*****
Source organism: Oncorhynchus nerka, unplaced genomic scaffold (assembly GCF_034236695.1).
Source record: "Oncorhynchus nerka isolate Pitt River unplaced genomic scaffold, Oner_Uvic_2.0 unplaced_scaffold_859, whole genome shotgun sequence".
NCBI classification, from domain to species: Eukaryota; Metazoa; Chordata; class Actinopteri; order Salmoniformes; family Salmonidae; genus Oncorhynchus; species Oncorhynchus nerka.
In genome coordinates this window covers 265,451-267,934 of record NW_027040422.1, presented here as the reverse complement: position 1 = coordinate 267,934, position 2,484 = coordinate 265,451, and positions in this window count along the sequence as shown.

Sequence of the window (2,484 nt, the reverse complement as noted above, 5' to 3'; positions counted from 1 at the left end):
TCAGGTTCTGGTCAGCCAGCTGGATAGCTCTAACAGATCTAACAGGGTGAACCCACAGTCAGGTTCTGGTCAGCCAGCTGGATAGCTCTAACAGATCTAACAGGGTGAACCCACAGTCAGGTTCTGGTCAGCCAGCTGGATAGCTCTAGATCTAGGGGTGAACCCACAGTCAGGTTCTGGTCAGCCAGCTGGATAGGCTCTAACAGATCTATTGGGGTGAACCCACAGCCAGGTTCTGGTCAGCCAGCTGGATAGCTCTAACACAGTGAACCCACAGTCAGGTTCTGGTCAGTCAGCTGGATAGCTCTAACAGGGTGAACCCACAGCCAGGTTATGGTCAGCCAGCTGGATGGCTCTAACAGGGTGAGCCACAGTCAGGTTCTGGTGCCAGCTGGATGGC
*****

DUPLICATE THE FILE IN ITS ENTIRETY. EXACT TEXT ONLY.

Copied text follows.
Source organism: Oncorhynchus nerka, unplaced genomic scaffold (assembly GCF_034236695.1).
Source record: "Oncorhynchus nerka isolate Pitt River unplaced genomic scaffold, Oner_Uvic_2.0 unplaced_scaffold_859, whole genome shotgun sequence".
NCBI classification, from domain to species: Eukaryota; Metazoa; Chordata; class Actinopteri; order Salmoniformes; family Salmonidae; genus Oncorhynchus; species Oncorhynchus nerka.
In genome coordinates this window covers 265,451-267,934 of record NW_027040422.1, presented here as the reverse complement: position 1 = coordinate 267,934, position 2,484 = coordinate 265,451, and positions in this window count along the sequence as shown.

Sequence of the window (2,484 nt, the reverse complement as noted above, 5' to 3'; positions counted from 1 at the left end):
TCAGGTTCTGGTCAGCCAGCTGGATAGCTCTAACAGATCTAACAGGGTGAACCCACAGTCAGGTTCTGGTCAGCCAGCTGGATAGCTCTAACAGATCTAACAGGGTGAACCCACAGTCAGGTTCTGGTCAGCCAGCTGGATAGCTCTAGATCTAGGGGTGAACCCACAGTCAGGTTCTGGTCAGCCAGCTGGATAGGCTCTAACAGATCTATTGGGGTGAACCCACAGCCAGGTTCTGGTCAGCCAGCTGGATAGCTCTAACACAGTGAACCCACAGTCAGGTTCTGGTCAGTCAGCTGGATAGCTCTAACAGGGTGAACCCACAGCCAGGTTATGGTCAGCCAGCTGGATGGCTCTAACAGGGTGAGCCACAGTCAGGTTCTGGTGCCAGCTGGATGGC